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Westport Innovations Inc. (NASDAQ:WPRT)

Q4 2012 Earnings Call

March 07, 2013, 05:00 pm ET

Executives

Darren Seed - VP, IR & Communications

David Demers - CEO

Bill Larkin - CFO

Analysts

Laurence Alexander - Jefferies

Rob Brown - Lake Street Capital Markets

Ann Duignan - JPMorgan

Ravi Gill - Goldman Sachs

Vishal Shah - Deutsche Bank

Alex Potter - Piper Jaffray

David Galison - CIBC World Markets

Matthew Blair - Macquarie

Operator

Hello, this is the conference operator. Welcome to the Westport Innovations Inc. Fiscal 2012 Q4 and Year-End Financial Results Conference Call and Webcast. As a reminder, all participants are in listen-only mode and the conference is being recorded. After the presentation, there will be an opportunity to ask questions. (Operator Instructions)

At this time, I would like to turn the conference over to Darren Seed, Vice President of Investor Relations and Communications. Please go ahead, sir.

Darren Seed

Thank you, and good afternoon, everyone. Welcome to our fourth quarter and year-end conference call for fiscal 2012 that is being held to coincide with the disclosure of our financial results earlier this afternoon. For those who haven't seen the release and financial statements yet, they can be found on Westport's website at www.westport.com.

Speaking on behalf of the company will be Westport's Chief Executive Officer, David Demers and Westport's Chief Financial Officer, Bill Larkin. Attendance at this call is open to the public and to media, but for the sake of brevity, we are restricting questions to analysts.

You are reminded that certain statements made in this conference call, and our responses to various questions may constitute forward-looking statements within the meaning of U.S. and applicable Canadian securities law, and such forward-looking statements are made based on our current expectations and involve certain risks and uncertainties. Actual results may differ materially from those projected in the forward-looking statements.

Information contained in this conference call is subject to and qualified in its entirety by information contained in the company's public filings and except as required by applicable securities laws, we do not have any intention or obligation to update forward-looking information after this conference call. You are cautioned not to place undue reliance on any forward-looking statements.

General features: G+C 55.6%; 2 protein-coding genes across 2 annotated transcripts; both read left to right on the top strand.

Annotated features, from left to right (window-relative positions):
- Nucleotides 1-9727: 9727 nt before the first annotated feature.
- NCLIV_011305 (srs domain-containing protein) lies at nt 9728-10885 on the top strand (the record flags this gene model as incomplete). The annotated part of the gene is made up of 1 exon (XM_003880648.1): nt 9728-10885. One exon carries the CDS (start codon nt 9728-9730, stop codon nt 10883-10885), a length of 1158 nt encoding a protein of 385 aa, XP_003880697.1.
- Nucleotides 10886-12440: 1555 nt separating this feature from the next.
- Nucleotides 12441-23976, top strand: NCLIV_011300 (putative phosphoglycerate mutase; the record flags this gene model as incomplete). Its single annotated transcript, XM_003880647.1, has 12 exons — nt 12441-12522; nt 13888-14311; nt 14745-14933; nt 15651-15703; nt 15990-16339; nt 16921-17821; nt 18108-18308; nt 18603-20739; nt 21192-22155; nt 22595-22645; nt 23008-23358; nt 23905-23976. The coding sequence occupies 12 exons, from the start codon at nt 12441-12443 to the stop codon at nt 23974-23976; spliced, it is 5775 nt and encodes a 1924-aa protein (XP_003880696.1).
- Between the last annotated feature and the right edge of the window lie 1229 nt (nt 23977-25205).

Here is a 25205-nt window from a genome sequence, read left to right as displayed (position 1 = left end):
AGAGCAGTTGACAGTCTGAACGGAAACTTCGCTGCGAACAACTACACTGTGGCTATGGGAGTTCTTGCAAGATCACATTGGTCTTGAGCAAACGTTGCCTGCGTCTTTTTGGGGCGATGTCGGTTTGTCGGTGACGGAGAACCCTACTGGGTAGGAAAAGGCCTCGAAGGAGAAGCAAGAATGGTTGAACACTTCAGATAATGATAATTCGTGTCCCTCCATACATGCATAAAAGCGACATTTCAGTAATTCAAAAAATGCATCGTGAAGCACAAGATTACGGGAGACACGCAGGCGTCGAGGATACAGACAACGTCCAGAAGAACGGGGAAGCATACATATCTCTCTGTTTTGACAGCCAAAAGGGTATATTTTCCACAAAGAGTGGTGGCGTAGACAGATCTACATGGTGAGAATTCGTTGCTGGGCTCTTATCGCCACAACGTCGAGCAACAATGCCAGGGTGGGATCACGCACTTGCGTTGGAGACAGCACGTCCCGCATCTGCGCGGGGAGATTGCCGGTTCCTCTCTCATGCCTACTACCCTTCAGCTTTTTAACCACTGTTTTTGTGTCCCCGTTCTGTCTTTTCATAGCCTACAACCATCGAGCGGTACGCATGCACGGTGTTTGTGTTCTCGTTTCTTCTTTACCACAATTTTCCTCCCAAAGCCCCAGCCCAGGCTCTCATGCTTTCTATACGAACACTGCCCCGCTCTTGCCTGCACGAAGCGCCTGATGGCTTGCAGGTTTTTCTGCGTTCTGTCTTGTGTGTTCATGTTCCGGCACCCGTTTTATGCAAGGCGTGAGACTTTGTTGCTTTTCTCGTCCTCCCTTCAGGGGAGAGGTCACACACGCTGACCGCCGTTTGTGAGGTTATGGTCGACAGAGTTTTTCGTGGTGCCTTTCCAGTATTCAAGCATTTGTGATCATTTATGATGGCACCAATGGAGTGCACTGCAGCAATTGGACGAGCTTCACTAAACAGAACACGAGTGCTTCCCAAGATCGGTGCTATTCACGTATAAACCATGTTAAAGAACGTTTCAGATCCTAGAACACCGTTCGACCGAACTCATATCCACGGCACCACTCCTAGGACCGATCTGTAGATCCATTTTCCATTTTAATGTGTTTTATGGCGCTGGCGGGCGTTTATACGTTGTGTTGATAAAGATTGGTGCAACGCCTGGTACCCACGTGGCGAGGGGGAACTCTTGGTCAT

Now I will turn the call over to David Demers.

David Demers

Thanks Darren. We've got a lot to talk about today and since we want to leave more time for questions Bill and I are going to be covering a lot of ground quickly. I wanted to kick off the discussion with a brief review of the year just concluded and the strategic position we find ourselves in and then to talk about how we’ve organized and reorganized for the next phase of our company's development. There’s been some big changes and this is also changing our financial presentation which we hope you will agree is going to make it easier to identify trends and see our growth and path to profitability.

But just looking back, we talked about this in our last conference call in October, but 2012 was really a remarkable year for Westport. We really believe that we passed with [tipping] [ph] points and we are now in a new era in the market for natural gas as a transportation fuel. In every market segment and in every geographic area, we saw strong evidence that all of the necessary conditions for strong market penetration and growth are now in place or they soon will be.

We at Westport have made great efforts over the past decade to promote and deliver, demonstrate some projects that prove that natural gas could be viable as a transportation fuel and in the process we've recruited many partners, we've developed a broad consensus that our approach which coordinates the investment in infrastructure, vehicle development and the market development could realistically deliver exciting returns to all the stakeholders including our customers.

So as I said on our last call, we now see broad consensus that natural gas is going to take a pretty meaningful market share in the transportation markets we participate in. Pretty widely quoted number that a lot of people are using is that forecasters are looking for between 7% and 15% of the heavy duty truck market in North America to be natural gas by 2017. Now, we don’t really care which end of this projection is on and in fact, as you’ve heard us say we don’t think 15% is going to be that hard, but the challenge is going to be getting from zero to that level. We're seeing similar numbers in China and we're rapidly seeing great interest in new markets like mining and rail. Our more mature market segments like transit and refuse we continue to increase market share and well past that 50% market.

So our conclusion is that 2012 marked the end of the concept phase. We’ve concluded that customers do want a completed system solution. They want to see the economic advantages. They don’t want any hidden penalties and they don’t want to give up anything as they move to natural gas.

Now, these markets don’t necessarily exist today, but the path to this industry is in front of us and we're confident that it's now achievable. We intend to be one of the leaders in this emerging opportunity and we believe that we’ve got the technology, the partnerships and the market position to actually deliver this.